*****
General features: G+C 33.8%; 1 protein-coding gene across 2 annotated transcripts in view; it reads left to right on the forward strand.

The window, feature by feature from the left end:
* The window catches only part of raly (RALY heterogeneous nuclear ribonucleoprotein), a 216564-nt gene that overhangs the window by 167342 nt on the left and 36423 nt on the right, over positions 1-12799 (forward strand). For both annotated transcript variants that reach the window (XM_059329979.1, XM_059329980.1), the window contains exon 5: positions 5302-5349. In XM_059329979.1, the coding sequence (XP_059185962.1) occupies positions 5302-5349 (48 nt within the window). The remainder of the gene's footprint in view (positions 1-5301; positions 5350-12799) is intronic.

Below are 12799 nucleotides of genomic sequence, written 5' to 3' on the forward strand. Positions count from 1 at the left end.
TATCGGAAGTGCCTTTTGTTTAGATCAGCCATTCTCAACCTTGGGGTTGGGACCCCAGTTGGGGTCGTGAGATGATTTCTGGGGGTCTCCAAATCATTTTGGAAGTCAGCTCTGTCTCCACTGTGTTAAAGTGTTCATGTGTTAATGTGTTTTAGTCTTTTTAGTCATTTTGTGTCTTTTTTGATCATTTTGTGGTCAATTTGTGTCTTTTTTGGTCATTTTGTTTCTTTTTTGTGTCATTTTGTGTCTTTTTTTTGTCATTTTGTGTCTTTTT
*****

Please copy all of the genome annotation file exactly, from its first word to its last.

General features: G+C 33.8%; 1 protein-coding gene across 2 annotated transcripts in view; it reads left to right on the forward strand.

The window, feature by feature from the left end:
* The window catches only part of raly (RALY heterogeneous nuclear ribonucleoprotein), a 216564-nt gene that overhangs the window by 167342 nt on the left and 36423 nt on the right, over positions 1-12799 (forward strand). For both annotated transcript variants that reach the window (XM_059329979.1, XM_059329980.1), the window contains exon 5: positions 5302-5349. In XM_059329979.1, the coding sequence (XP_059185962.1) occupies positions 5302-5349 (48 nt within the window). The remainder of the gene's footprint in view (positions 1-5301; positions 5350-12799) is intronic.

Below are 12799 nucleotides of genomic sequence, written 5' to 3' on the forward strand. Positions count from 1 at the left end.
TATCGGAAGTGCCTTTTGTTTAGATCAGCCATTCTCAACCTTGGGGTTGGGACCCCAGTTGGGGTCGTGAGATGATTTCTGGGGGTCTCCAAATCATTTTGGAAGTCAGCTCTGTCTCCACTGTGTTAAAGTGTTCATGTGTTAATGTGTTTTAGTCTTTTTAGTCATTTTGTGTCTTTTTTGATCATTTTGTGGTCAATTTGTGTCTTTTTTGGTCATTTTGTTTCTTTTTTGTGTCATTTTGTGTCTTTTTTTTGTCATTTTGTGTCTTTTT